I never expected my professors to fix everything wrong with my university, because it was the same stuff that was wrong with the culture at large. In any public place, it just wasn’t safe to be a woman. Daylight hostility became, after dark, groping and rape. When I was assaulted, it never even occurred to me that I could or should report it–the lesson I learned was to protect myself with more vigilance.
But I was angry when the classrooms I entered failed to be zones of respect. It was fine to be criticized if I hadn’t done the reading well or my arguments were shoddy, but I shouldn’t be praised for cuteness or shamed for having strong opinions. My serious-minded Rutgers English professors encouraged mutual respect as well as respect for the literature under discussion. I still bring that egalitarian idealism to the classrooms I supervise, although I’ll never fully solve the questions of what fairness means and how to foster it.
Since I started in the 90s, I’ve seen enormous cultural shifts in what students feel entitled to say in W&L classrooms. Twenty years ago, I sometimes had to stop class to explain that homophobic slurs were not acceptable; this fall, when I assigned digital storytelling in first-year composition, one student chose to focus on the first time she kissed a woman. We workshopped the story as we did all the others, and while I was moved nearly to tears by witnessing that grand new normal, I kept my emotions to myself, mostly. Some things really have changed.
Of course, some haven’t. I know of repulsive behaviors that occurred on my pretty campus this fall, although they’re not my stories to tell. And while these days, I don’t hear brutal young men sneering from porches, that’s just because surveillance has gone virtual. I assume that some of my students–maybe even the ones who look like they have it all together–are coming to the room raw from verbal and physical assault, and direly in need of literary discussion as a sanctuary. I don’t mean that our discussions are apolitical; they can’t be when you’re teaching Yeats and Ginsberg, Hughes and Clifton and Carson. But our conversations are respectful of the work, and of human beings within and beyond the room.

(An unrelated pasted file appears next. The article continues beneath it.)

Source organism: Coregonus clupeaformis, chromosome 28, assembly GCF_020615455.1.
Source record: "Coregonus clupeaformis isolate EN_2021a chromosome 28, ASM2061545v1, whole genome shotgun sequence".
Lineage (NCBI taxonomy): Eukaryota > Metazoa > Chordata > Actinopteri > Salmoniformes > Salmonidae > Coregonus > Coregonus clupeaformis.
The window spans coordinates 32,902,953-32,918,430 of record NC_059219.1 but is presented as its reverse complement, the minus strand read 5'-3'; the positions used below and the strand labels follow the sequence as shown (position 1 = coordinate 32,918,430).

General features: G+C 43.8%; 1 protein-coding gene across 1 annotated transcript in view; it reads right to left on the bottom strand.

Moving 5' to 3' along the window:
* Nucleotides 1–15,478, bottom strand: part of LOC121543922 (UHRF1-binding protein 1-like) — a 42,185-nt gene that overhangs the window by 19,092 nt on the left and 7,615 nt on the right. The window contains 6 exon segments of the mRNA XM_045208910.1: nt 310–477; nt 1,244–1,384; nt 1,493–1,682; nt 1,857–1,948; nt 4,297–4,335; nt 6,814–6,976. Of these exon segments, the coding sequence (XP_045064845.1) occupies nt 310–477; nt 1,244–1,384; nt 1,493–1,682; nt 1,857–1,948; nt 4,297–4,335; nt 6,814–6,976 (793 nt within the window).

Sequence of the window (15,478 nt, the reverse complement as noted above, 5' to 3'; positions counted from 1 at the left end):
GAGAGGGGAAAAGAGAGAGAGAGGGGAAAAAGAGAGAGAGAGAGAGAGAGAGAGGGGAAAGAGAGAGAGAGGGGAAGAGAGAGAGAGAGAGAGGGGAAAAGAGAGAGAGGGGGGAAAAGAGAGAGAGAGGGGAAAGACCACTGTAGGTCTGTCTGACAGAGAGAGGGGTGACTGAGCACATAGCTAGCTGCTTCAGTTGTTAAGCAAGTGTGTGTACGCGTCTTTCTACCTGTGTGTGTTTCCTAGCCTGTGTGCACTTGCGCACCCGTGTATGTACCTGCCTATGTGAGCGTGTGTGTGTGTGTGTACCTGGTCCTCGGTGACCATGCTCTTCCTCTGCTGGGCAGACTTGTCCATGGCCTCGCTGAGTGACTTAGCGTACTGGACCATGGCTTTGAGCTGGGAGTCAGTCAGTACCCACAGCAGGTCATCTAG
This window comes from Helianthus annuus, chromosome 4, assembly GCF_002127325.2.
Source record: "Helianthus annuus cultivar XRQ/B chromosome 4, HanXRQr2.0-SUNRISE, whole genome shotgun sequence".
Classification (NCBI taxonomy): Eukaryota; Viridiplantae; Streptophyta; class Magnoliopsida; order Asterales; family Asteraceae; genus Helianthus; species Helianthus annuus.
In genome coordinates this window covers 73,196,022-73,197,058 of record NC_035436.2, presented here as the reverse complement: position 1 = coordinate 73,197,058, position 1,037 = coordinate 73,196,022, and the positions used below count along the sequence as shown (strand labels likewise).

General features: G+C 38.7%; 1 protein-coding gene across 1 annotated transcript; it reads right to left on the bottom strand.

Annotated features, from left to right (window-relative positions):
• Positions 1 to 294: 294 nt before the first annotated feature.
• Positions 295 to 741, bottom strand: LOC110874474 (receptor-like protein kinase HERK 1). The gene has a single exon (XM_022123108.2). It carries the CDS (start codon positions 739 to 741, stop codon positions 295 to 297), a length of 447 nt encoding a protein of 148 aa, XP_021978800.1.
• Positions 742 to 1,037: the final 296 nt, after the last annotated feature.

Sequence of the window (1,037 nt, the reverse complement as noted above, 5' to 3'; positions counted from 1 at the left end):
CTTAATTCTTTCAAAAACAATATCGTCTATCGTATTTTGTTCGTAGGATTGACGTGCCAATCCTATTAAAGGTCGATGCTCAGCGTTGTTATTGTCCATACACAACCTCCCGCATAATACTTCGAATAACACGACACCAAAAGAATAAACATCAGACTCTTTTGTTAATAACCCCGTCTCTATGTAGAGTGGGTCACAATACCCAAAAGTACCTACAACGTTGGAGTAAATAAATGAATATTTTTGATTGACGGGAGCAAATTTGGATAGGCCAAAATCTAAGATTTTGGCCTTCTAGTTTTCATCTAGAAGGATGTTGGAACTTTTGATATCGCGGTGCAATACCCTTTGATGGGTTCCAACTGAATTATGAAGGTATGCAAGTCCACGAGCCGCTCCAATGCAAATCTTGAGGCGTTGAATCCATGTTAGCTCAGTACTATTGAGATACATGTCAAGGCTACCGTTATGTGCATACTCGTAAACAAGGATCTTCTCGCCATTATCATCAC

I don’t have any particular resolutions for 2018 except to keep giving others careful, serious attention. Maybe if more classrooms could be zones of respect and compassion, disrespect outside of the classroom would become harder to sustain.
Yeah, I know that’s small-scale and slow, but it’s what I’ve got, and at least it honors the gifts I received thirty years ago. Happy New Year, stay warm, and I’ll be back in 2018 with more about reading, writing, and teaching poetry (plus a New Year’s Day piece on Poetry Daily!).
6 responses to “Respect in classrooms vs. crap outside them”
You write so well, I enjoyed every word of that piece. It made me miss teaching and not miss it at the same time. Jonny
LikeLiked by 1 person
You made me wish for these classrooms and inspired me to do a better job.
LikeLiked by 1 person
Love that smile! Best wishes for 2018. Keep up the good fight.
LikeLiked by 1 person
Thanks, Ellen–you too!
A really good read. I went to university in the late 90s in the uk and my course was mostly made up of mature students who had all worked in the care sector so i don’t have a grasp of these issues that you faced and what other students now face. Thank you.
LikeLiked by 1 person